In our opinion the theme or underlying message of your song will ultimately sprout from the melody and feel of the music itself. Needless to say, if the song is in minor it will have a slow, sad feel to it and if it’s written using major scales then it’ll be more upbeat and energetic. Sometimes if you play back the melody to yourself lyrics will just flow out. But, it doesn’t always happen like that.
For us the easiest way to do it is to simply start singing lines. At first they’re going to sound very simple and maybe even cheesy, but keep it going. A lot of times after you have written a stanza or two you have a good idea of what will and will not work for the song. Once you have something written pick out the lines that sound the best. If there’s nothing good there then just start the process over again. This is good practice because once you have at least a few good lines most likely the rest of the song will flow. Plus it will also help you figure out what you want to sing about.
There are many factors that can go into the story of your song. Perhaps it’s something that has happened in your life, or a specific message that you want to convey to your audience. The problem is unlike writing a poem, not only does your song have to follow a certain rhyme scheme but it has to fit the progression of the melody. This makes it hard to assign a specific topic to a song. But remember, the more you do it the better you will become at manipulating the lyrics to fit a specific message. Until then practice by writing down anything that comes to mind and building off of the most creative lines in your piece.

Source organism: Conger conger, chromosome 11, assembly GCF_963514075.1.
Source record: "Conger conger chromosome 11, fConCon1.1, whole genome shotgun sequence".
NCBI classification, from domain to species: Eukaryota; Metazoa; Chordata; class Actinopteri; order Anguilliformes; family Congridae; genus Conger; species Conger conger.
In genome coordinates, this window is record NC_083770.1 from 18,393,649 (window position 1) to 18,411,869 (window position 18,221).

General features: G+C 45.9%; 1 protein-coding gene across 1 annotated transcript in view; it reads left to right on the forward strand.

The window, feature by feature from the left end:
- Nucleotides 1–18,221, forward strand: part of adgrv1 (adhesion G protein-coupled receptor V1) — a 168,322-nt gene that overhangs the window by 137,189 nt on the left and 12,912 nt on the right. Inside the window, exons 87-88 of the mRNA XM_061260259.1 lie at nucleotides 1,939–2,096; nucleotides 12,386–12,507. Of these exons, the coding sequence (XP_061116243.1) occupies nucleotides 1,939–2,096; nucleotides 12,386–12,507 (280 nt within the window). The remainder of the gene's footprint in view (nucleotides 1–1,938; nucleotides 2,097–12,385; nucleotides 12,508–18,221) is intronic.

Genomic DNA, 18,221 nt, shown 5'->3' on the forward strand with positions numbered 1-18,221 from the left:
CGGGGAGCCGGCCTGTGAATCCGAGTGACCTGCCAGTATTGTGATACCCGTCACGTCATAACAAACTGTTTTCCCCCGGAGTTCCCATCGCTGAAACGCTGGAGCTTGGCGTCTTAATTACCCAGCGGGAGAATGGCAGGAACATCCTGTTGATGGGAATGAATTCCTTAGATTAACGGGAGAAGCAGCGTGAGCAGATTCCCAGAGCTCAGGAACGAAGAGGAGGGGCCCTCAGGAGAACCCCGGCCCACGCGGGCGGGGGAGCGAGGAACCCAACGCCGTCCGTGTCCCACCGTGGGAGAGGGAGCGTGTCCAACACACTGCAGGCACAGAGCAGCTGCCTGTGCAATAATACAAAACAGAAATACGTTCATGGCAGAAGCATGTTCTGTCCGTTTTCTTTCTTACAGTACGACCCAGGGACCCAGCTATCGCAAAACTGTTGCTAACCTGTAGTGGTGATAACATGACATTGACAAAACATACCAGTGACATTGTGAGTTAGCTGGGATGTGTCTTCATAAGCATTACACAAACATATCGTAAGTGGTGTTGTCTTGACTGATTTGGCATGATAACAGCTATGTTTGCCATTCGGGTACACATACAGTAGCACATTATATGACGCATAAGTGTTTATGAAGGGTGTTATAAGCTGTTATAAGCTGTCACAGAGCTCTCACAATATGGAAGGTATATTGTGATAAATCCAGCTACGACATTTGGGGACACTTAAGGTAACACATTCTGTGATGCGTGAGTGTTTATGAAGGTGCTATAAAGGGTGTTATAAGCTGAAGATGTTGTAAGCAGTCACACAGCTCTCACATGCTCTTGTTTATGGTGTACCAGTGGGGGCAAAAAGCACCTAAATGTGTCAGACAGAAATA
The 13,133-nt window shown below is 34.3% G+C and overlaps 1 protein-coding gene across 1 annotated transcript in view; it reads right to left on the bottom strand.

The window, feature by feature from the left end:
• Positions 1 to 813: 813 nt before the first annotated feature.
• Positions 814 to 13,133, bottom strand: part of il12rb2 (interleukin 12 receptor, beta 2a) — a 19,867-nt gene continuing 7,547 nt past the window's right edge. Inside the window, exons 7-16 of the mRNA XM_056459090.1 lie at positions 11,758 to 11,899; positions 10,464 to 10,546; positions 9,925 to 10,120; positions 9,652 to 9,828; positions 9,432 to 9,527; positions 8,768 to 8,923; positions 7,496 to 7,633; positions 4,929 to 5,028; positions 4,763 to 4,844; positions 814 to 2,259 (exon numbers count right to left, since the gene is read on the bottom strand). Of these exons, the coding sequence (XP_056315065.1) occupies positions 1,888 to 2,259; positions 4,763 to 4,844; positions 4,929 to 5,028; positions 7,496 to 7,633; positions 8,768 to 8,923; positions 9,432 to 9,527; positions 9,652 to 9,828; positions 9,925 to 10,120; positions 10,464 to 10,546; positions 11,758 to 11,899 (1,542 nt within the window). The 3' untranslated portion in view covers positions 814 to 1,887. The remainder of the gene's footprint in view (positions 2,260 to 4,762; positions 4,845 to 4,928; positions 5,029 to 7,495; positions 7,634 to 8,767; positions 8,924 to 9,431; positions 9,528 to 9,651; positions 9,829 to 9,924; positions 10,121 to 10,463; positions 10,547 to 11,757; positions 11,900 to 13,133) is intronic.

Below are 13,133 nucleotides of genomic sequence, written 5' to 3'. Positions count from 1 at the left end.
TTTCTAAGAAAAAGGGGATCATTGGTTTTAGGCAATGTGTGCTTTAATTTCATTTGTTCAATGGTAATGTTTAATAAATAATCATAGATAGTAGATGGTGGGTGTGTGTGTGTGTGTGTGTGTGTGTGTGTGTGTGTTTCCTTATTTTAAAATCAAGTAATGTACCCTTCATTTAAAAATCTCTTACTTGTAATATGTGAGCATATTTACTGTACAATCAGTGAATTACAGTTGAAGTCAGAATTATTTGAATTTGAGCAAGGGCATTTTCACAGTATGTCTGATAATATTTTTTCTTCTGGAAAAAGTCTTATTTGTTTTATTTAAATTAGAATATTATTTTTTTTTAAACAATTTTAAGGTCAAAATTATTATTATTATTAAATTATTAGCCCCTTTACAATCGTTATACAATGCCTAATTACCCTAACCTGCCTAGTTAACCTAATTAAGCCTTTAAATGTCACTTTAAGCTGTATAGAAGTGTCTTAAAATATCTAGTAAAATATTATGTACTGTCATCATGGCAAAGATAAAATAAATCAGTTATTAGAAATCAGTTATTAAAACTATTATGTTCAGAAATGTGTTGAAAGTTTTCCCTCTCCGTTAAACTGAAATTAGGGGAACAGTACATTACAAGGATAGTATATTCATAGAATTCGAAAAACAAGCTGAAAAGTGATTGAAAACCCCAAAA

There are many bands out there using the internet to gain recognition or otherwise reach out to their fans. We are of course one of those bands, and we stumbled upon an article discussing another already well known band reaching out to its fans to sell its music without a record label. You have probably heard of Radiohead releasing its In Rainbows album online and offering its album for free and urging fans to pay whatever amount they thought was fair for a song. It is estimated that Radiohead already made $10million in initial sales of the album.
This article discusses the band’s new online venture in a contest for Radiohead fans to produce a music video for any of the songs on the 2007 album. There is of course a grand prize to the winner of $10,000.
It will be interesting to see if this trend picks up by other aspiring independent artists, or even already well known artists who are not currently signed to a record label.